Then there’s knowledge. This may be more like a traditional Lenten discipline than many of the others, for we can increase our knowledge and love of for the divine by meditating on God’s holy Word. We can increase our knowledge of the church through reading. We can devote ourselves to learning more about who were are as Christian people.

After this comes kindness. This Lent, let us all seek to be more compassionate, more gentle, more considerate. It can be our aim to set aside all spite, viciousness, and harsh talk – no matter how people treat us.

Last among the virtues we can work on, is truthful speech. Honesty, candor, and integrity can be elusive. It is sometimes easier to tell a white lie than to maintain fidelity to truth. But if we take a few tentative steps in that direction, we will be better for it.

To become more merciful, more pure, more knowledgeable, more kind, more truthful – these cause us to behave more like God. And how can we do this? How can we emulate perfection, how can we aspire to the goodness that is the divine?

That’s where the second part of this discipline comes in: to allow ourselves to be led by the Holy Spirit, to let genuine love enter our heart, and to be open to the power of God.

The only way any of this can work, the only means of making this a life-changing season, the only method for making permanent changes from destructive patterns of behavior is to seek divine assistance.

And that is what we are especially called to do in Lent. To acknowledge that we are not doing the best we can, to aspire to do better, and then to seek God’s guidance and God’s help in the lifelong process of becoming all that we can be.

For in each one of us is a spark of divine goodness that compels us to persevere with great endurance through afflictions, hardships, calamities, beatings, imprisonments, tumults, labors, watching, and hunger.

We do this because we know at our core we are called to something better. As Christians, we are called to cultivate purity, knowledge, forbearance, kindness, and truthful speech. And this we do through the inspiration of the Holy Spirit, in the force of genuine love, and by the power of God.

So, this Lent, may we all be reconciled to God; for, behold, now is the acceptable time.


— The Rev. J. Barrington Bates is rector of the Church of the Annunciation in Oradell, New Jersey.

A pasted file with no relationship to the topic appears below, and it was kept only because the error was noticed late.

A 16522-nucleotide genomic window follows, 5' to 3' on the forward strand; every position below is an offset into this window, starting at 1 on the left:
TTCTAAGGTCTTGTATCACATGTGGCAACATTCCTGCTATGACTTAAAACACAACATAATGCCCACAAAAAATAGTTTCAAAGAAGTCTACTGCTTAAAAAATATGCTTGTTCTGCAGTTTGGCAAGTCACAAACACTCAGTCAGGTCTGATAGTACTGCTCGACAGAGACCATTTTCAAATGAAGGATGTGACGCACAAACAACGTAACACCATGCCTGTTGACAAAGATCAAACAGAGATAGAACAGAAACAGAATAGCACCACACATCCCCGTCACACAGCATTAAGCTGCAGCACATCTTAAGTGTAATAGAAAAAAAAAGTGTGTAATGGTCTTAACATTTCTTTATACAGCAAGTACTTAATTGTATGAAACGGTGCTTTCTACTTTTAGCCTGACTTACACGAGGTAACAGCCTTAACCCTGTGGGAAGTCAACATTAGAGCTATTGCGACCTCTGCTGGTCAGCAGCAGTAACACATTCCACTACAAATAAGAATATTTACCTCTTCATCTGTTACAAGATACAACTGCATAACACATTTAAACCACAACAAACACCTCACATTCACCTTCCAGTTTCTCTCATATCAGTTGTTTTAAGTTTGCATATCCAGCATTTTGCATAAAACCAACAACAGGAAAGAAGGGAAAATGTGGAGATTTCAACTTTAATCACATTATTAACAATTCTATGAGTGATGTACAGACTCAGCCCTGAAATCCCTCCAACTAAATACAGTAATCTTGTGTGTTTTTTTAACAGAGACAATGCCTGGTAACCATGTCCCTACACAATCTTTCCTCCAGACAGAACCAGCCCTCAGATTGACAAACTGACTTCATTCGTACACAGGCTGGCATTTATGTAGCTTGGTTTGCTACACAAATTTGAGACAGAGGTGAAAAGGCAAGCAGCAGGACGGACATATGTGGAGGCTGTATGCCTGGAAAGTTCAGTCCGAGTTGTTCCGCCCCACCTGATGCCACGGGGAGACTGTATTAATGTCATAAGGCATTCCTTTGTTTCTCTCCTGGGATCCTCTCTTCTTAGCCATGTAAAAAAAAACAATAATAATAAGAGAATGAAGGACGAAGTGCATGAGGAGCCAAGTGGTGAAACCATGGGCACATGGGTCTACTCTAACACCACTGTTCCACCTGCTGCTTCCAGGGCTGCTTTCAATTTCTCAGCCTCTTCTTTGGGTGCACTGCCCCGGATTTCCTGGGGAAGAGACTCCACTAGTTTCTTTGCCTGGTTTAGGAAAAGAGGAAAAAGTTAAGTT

We are called to listen, Last Sunday After the Epiphany / World Mission Sunday (B) – 2009

February 22, 2009

2 Kings 2:1-12; Psalm 50:1-6; 2 Corinthians 4:3-6; Mark 9:2-9

The transfiguration of Jesus is perhaps the definitive mountaintop experience. Here on the top of a mountain, Peter, James, and John are left with no doubts as to Jesus’ credentials. In this account from the Gospel of Mark, Jesus is filled with the radiance of the presence of God with his “clothes becoming dazzling white, such as no one on earth could bleach them.”

Then we read of the presence of Elijah and Moses, further confirmation that Jesus is indeed the long-awaited Messiah. And finally there is the voice of God booming through the clouds declaring, “This is my Son, the Beloved, listen to him!”

Who could argue with the voice of God coming through a cloud?

In response to Jesus’ transfiguration, Peter wanted to preserve this Kodak moment for eternity; he wanted to capture this event by building three houses: one for Jesus, one for Moses, and one for Elijah. Just as Mary Magdalene wanted to hold onto Jesus after his resurrection and never let him go, Peter wanted to keep hold of this moment and preserve it forever.

But this is not how God wanted the disciples to respond, God asked the disciples to “listen” to Jesus, not to preserve him like an archive in a museum.

Peter, James, and John were not just invited into the mystery of the person of Jesus; they were also called to listen. The voice of God from the clouds declared, “This is my Son, the beloved, with him I am well pleased, LISTEN TO HIM!”

At this point, it is important to note that at the end of the previous chapter in the Gospel of Mark, Jesus called to the crowd and said to them, “If any want to become my followers, let them deny themselves and take up their cross and follow me.” Immediately following this invitation by Jesus to become active participants in his ministry, we have the account of the transfiguration, with God telling the disciples to “listen to him!”

These are the same words that we heard at Jesus’ baptism with the addition of the phrase, “listen to him.” The phrase “listen to him” in this case carries the Old Testament connotation of “obey” as well as to pay attention and to listen. Through our own Baptismal Covenant we not only accept Jesus Christ as our Savior, we also say that we will “listen to him.” We say that we will seek and serve Christ in all persons and strive for justice and peace amongst all people.

We are all called to seek out the transfigured Christ in the world, and as we do so, we are called not just to wonder and delight in that presence, but we are also called to “listen” and to respond with a servant’s heart and in humility. We are called to listen when our brothers and sisters are suffering, when they are in need, when they are disenfranchised and subject to injustices.

We are called to listen not only as individuals but also as a community, as part of the body of Christ. As a community, we raise up individuals on our behalf to be in relationship with and to listen alongside our sisters and brothers in other parts of the world. We lift up these people we call missionaries as our ambassadors, our representatives to be in an active relationship with those who experience the transfigured Christ through different lenses.